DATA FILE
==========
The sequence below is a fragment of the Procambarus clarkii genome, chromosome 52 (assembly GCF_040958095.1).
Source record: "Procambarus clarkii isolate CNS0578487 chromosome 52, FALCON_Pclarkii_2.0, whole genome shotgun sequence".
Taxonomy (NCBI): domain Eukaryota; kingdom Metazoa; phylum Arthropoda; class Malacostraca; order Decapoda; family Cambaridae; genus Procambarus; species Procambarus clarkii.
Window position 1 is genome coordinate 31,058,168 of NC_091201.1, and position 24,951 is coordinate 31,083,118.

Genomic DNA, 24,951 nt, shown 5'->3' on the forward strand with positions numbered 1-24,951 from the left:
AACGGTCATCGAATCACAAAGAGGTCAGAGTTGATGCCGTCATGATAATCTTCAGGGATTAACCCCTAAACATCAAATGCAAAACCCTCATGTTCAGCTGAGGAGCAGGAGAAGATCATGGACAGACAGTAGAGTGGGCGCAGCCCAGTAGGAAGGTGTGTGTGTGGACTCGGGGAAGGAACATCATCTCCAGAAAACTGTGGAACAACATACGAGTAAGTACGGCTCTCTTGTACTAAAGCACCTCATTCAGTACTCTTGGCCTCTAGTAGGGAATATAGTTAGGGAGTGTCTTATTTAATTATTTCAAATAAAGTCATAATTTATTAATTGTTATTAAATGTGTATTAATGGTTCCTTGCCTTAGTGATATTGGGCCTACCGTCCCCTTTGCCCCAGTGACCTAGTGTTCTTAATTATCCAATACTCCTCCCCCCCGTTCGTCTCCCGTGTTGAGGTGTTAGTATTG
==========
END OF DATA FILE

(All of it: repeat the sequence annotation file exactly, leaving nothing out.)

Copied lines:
The sequence below is a fragment of the Procambarus clarkii genome, chromosome 52 (assembly GCF_040958095.1).
Source record: "Procambarus clarkii isolate CNS0578487 chromosome 52, FALCON_Pclarkii_2.0, whole genome shotgun sequence".
Taxonomy (NCBI): domain Eukaryota; kingdom Metazoa; phylum Arthropoda; class Malacostraca; order Decapoda; family Cambaridae; genus Procambarus; species Procambarus clarkii.
Window position 1 is genome coordinate 31,058,168 of NC_091201.1, and position 24,951 is coordinate 31,083,118.

Genomic DNA, 24,951 nt, shown 5'->3' on the forward strand with positions numbered 1-24,951 from the left:
AACGGTCATCGAATCACAAAGAGGTCAGAGTTGATGCCGTCATGATAATCTTCAGGGATTAACCCCTAAACATCAAATGCAAAACCCTCATGTTCAGCTGAGGAGCAGGAGAAGATCATGGACAGACAGTAGAGTGGGCGCAGCCCAGTAGGAAGGTGTGTGTGTGGACTCGGGGAAGGAACATCATCTCCAGAAAACTGTGGAACAACATACGAGTAAGTACGGCTCTCTTGTACTAAAGCACCTCATTCAGTACTCTTGGCCTCTAGTAGGGAATATAGTTAGGGAGTGTCTTATTTAATTATTTCAAATAAAGTCATAATTTATTAATTGTTATTAAATGTGTATTAATGGTTCCTTGCCTTAGTGATATTGGGCCTACCGTCCCCTTTGCCCCAGTGACCTAGTGTTCTTAATTATCCAATACTCCTCCCCCCCGTTCGTCTCCCGTGTTGAGGTGTTAGTATTG